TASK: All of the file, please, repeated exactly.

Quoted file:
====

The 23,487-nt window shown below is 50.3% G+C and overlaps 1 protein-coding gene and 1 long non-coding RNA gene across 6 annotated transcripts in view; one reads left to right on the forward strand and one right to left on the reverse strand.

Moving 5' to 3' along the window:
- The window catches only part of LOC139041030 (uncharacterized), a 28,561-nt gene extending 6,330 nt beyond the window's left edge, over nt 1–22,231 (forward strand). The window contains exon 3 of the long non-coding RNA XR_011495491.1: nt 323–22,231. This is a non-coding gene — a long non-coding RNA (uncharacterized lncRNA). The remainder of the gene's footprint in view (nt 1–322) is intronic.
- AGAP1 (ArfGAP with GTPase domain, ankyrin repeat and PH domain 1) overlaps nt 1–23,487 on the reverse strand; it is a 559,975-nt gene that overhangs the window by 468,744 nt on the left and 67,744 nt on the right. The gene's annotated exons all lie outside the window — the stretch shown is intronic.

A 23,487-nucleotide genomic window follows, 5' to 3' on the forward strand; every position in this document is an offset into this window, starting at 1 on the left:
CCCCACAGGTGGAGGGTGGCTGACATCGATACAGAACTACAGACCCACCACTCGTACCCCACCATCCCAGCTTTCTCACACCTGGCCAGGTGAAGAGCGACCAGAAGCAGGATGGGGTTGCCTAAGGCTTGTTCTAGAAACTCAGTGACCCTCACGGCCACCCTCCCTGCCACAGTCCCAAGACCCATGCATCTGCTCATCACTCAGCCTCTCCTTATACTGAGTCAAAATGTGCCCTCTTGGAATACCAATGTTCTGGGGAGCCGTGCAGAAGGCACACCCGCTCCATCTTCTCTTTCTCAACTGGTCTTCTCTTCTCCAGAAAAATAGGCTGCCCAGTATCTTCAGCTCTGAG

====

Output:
The 23,487-nt window shown below is 50.3% G+C and overlaps 1 protein-coding gene and 1 long non-coding RNA gene across 6 annotated transcripts in view; one reads left to right on the forward strand and one right to left on the reverse strand.

Moving 5' to 3' along the window:
- The window catches only part of LOC139041030 (uncharacterized), a 28,561-nt gene extending 6,330 nt beyond the window's left edge, over nt 1–22,231 (forward strand). The window contains exon 3 of the long non-coding RNA XR_011495491.1: nt 323–22,231. This is a non-coding gene — a long non-coding RNA (uncharacterized lncRNA). The remainder of the gene's footprint in view (nt 1–322) is intronic.
- AGAP1 (ArfGAP with GTPase domain, ankyrin repeat and PH domain 1) overlaps nt 1–23,487 on the reverse strand; it is a 559,975-nt gene that overhangs the window by 468,744 nt on the left and 67,744 nt on the right. The gene's annotated exons all lie outside the window — the stretch shown is intronic.

A 23,487-nucleotide genomic window follows, 5' to 3' on the forward strand; every position in this document is an offset into this window, starting at 1 on the left:
CCCCACAGGTGGAGGGTGGCTGACATCGATACAGAACTACAGACCCACCACTCGTACCCCACCATCCCAGCTTTCTCACACCTGGCCAGGTGAAGAGCGACCAGAAGCAGGATGGGGTTGCCTAAGGCTTGTTCTAGAAACTCAGTGACCCTCACGGCCACCCTCCCTGCCACAGTCCCAAGACCCATGCATCTGCTCATCACTCAGCCTCTCCTTATACTGAGTCAAAATGTGCCCTCTTGGAATACCAATGTTCTGGGGAGCCGTGCAGAAGGCACACCCGCTCCATCTTCTCTTTCTCAACTGGTCTTCTCTTCTCCAGAAAAATAGGCTGCCCAGTATCTTCAGCTCTGAG